It has also been said that the term ‘absolution from the instance’ is used to describe the finding that may be made at either of two distinct stages of trial. In both cases it means that the evidence is insufficient for a finding to be made against the defendant. The defendant will be ‘absolved from the instance’ if upon an evaluation of the evidence as a whole, the plaintiff’s burden of proof has not been discharged. See Schwikkard Van Der Merwe[3]. Absolution from the instance means that the plaintiff has not proved a case against the defendant, and it is to be distinguished from a positive finding that no claim exists against the defendant. Where a defendant has been absolved from the instance, the plaintiff may reinstitute the action provided that it has not prescribed. The rationale behind absolving a defendant from the instance is that, due to the insufficiency of the plaintiff’s evidence and failure to establish an essential element of its claim, the defendant should be spared the trouble and the expense of continuing to mount a defence to a hopeless claim.

                In the case of Lourenco v Raja Dry Cleaners & Steam Laundry Private Limited[4], the Supreme Court had occasion to discuss the various cases which ought to be relied on in determining an application for absolution from the instance.  The first case to be referred to be that of Mazibuko v Santam Insurance Co Ltd and Anor 1982 (3) SA 125 (AD) at 133, where the court said, at 132H:

"In an application for absolution made by the defendant at the close of the plaintiff's case the question to which the Court must address itself is whether the plaintiff has adduced evidence upon which a court, applying its mind reasonably, could or might find for the plaintiff; in other words whether plaintiff has made out a prima facie case”.  

 

The next case referred to by the Supreme Court is that of Gascoyne v Paul and Hunter 1917 TPD 170   where the court said, at 173:

 

"The question therefore is, at the close of the case . . . was there a prima facie case against the defendant Hunter; in other words, was there such evidence before the Court upon which a reasonable man might, not should, give judgment against Hunter?”.  (my underlining for emphasis).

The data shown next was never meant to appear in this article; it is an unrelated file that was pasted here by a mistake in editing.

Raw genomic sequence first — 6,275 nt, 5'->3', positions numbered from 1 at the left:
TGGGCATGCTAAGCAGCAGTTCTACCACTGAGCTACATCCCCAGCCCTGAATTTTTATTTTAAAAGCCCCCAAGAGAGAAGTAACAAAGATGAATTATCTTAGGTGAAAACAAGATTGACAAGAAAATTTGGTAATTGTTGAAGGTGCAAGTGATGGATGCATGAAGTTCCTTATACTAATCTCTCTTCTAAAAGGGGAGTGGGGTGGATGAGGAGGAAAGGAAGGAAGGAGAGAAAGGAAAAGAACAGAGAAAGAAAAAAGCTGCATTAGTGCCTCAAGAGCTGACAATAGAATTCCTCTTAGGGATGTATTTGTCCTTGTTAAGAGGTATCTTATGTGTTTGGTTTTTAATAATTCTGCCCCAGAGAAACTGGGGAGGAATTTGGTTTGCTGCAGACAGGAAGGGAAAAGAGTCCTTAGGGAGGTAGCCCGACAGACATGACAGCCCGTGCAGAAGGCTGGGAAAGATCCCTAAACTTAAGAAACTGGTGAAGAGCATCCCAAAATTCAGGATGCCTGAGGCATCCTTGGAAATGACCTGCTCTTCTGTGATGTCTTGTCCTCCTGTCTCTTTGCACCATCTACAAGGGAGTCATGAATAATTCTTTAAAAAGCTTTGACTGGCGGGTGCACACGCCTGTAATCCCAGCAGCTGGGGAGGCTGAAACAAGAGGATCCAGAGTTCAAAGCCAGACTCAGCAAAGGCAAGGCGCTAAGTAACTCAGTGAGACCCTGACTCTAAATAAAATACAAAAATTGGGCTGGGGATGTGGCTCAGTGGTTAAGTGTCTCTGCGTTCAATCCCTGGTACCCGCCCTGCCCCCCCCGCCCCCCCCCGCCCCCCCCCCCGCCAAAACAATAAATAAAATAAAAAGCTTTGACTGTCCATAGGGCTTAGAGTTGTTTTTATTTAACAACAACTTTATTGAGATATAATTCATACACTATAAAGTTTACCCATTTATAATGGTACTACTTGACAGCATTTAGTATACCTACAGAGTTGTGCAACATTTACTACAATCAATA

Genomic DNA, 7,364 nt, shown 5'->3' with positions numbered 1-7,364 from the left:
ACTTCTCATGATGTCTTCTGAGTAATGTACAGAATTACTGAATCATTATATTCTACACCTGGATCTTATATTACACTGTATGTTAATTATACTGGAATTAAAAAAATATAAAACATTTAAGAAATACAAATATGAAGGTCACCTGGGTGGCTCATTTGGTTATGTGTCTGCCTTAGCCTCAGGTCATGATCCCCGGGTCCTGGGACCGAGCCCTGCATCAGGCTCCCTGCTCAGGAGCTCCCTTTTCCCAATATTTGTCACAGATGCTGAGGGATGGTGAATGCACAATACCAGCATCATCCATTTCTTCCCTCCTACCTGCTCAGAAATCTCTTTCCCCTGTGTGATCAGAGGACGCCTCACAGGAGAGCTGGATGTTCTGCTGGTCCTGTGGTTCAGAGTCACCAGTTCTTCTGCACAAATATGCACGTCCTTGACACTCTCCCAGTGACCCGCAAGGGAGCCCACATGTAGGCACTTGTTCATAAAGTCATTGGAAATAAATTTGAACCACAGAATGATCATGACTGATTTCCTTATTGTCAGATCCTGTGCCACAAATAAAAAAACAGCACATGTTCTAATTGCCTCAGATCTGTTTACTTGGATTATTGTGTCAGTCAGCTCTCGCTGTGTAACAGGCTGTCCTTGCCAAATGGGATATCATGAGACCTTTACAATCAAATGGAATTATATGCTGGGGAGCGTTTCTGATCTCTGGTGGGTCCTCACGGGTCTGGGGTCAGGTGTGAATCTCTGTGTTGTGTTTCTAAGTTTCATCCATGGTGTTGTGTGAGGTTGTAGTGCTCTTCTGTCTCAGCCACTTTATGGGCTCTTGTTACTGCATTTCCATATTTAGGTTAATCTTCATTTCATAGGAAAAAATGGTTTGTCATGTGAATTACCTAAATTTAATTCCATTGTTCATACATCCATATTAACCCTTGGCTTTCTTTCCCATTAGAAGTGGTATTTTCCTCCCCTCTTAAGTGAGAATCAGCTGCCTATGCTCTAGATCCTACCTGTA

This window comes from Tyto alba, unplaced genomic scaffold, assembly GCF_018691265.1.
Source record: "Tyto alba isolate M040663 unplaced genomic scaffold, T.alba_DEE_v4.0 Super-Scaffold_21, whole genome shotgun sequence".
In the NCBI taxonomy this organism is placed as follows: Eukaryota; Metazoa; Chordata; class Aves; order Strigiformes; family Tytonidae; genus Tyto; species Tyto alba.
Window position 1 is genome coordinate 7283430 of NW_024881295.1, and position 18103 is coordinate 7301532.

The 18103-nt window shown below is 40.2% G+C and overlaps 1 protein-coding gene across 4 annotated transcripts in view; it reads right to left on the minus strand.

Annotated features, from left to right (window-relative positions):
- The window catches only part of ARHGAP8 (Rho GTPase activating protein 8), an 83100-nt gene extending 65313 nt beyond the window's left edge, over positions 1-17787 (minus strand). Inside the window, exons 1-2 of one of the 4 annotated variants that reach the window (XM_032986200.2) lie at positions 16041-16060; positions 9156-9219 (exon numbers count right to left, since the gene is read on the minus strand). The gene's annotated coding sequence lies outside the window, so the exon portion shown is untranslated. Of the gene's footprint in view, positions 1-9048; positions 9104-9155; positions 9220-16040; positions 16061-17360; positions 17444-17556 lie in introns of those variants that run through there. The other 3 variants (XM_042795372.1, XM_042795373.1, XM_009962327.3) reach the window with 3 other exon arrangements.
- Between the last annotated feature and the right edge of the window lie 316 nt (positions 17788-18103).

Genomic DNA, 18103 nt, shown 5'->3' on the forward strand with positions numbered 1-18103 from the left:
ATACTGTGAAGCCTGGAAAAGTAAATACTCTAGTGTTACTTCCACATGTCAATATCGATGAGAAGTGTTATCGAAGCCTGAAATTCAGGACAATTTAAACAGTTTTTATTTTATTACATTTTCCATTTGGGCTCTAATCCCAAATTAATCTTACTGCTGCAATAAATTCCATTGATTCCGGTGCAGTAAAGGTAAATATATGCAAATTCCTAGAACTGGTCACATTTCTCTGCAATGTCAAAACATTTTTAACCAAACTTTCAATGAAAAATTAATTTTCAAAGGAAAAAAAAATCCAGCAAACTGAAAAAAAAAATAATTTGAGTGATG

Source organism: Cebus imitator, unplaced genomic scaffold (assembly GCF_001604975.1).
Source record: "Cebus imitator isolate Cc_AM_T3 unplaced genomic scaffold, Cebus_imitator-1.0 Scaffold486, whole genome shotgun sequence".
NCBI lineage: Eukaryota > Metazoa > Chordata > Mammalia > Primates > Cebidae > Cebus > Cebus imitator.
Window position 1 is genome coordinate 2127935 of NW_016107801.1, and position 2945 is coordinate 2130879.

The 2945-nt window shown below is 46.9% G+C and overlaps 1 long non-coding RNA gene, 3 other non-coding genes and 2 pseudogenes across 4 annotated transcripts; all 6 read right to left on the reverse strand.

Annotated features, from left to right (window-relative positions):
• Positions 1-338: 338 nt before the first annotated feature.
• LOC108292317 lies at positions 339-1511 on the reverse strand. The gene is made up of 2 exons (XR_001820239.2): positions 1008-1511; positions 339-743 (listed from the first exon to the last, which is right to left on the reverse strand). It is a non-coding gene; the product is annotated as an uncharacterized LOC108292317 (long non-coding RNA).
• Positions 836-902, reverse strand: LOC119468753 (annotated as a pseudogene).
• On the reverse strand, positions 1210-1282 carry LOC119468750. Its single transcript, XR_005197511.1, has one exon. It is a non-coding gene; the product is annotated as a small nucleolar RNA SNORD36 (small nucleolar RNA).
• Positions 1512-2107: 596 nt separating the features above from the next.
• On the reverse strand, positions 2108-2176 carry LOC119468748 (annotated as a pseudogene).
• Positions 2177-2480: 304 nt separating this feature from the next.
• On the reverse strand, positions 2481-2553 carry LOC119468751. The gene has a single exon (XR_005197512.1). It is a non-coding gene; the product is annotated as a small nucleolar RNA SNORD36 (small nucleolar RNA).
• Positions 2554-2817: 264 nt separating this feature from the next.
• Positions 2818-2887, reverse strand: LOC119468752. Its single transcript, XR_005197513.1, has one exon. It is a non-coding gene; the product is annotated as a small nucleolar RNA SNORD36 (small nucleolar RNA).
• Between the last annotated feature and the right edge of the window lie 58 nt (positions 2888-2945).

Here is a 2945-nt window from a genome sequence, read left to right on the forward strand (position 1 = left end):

The Supreme Court then discussed the celebrated case of Supreme Service Station (1969) Private Limited v Goodridge Private Limited[5] as one of the leading cases on the question of when absolution from the instance ought to be granted at the close of the plaintiff’s case, before the defence case is opened. It is trite that the court cannot meru motu consider whether absolution must be granted. It is an option which is available to the defendant, on application. It was held in that case that when an application for absolution from the instance is made at the end of the plaintiff's case the test is: what might a reasonable court do, i.e. is there sufficient evidence on which a court might make a reasonable mistake and give judgment for the plaintiff; if the application is made after the defendant has closed his case the test is: what ought a reasonable court do. (the emphasis is mine).

The difference in the two tests in my view is in the differing levels of proof required in order to discharge the onus on any party who will have made any allegation, be it in the plaintiff’s claim, or in the defence proffered by the defendant. At the close of the plaintiff’s case, the burden of proof on the plaintiff is to make a prima facie case (on the face of it). The standard of proof is lower (what might the court do- the court may or may not). At the close of the defendant’s case, in my view the standard of proof is higher. Having heard plaintiff and defendant’s evidence, the court must decide what the balance of probabilities favors, it must decide what it ought to do, not what it may or may not do. In deciding what a court may or may not do, there is an implication that the court may make an incorrect decision, because at the close of the plaintiff’s case, it will not have heard all the evidence.

Counsel for the plaintiff referred the court to two recent cases High Court which were instructive, and persuasive.  The first case, Nobert Katerere v Standard Chartered Bank Zimbabwe Limited[6], at page 2, exhorted a court to be

“...chary of granting absolution at the close of the plaintiff’s case. The court must assume that in the absence of very special considerations, such as the inherent unacceptability of the evidence adduced, the evidence is true. The court should not at this stage evaluate and reject the plaintiff’s evidence. The test to be applied is not whether the evidence led by the plaintiff establishes what will finally have to be established. Absolution from the instance at the close of the plaintiff’s case may be granted if the plaintiff has failed to establish an essential element of his claim-Claude neon Lights (SA) Ltd v Daniel 1976 (4) SA 403(A); Marine & Trade Insurance Co Ltd v Van Der Schyff 1972 (1) SA 26(A); Sithole v PG Industries (Pvt) Ltd HB 47-05”.

 

The second case that counsel for the plaintiff referred the court to was that of Jackson Muguti v Wilson Sunduza [7].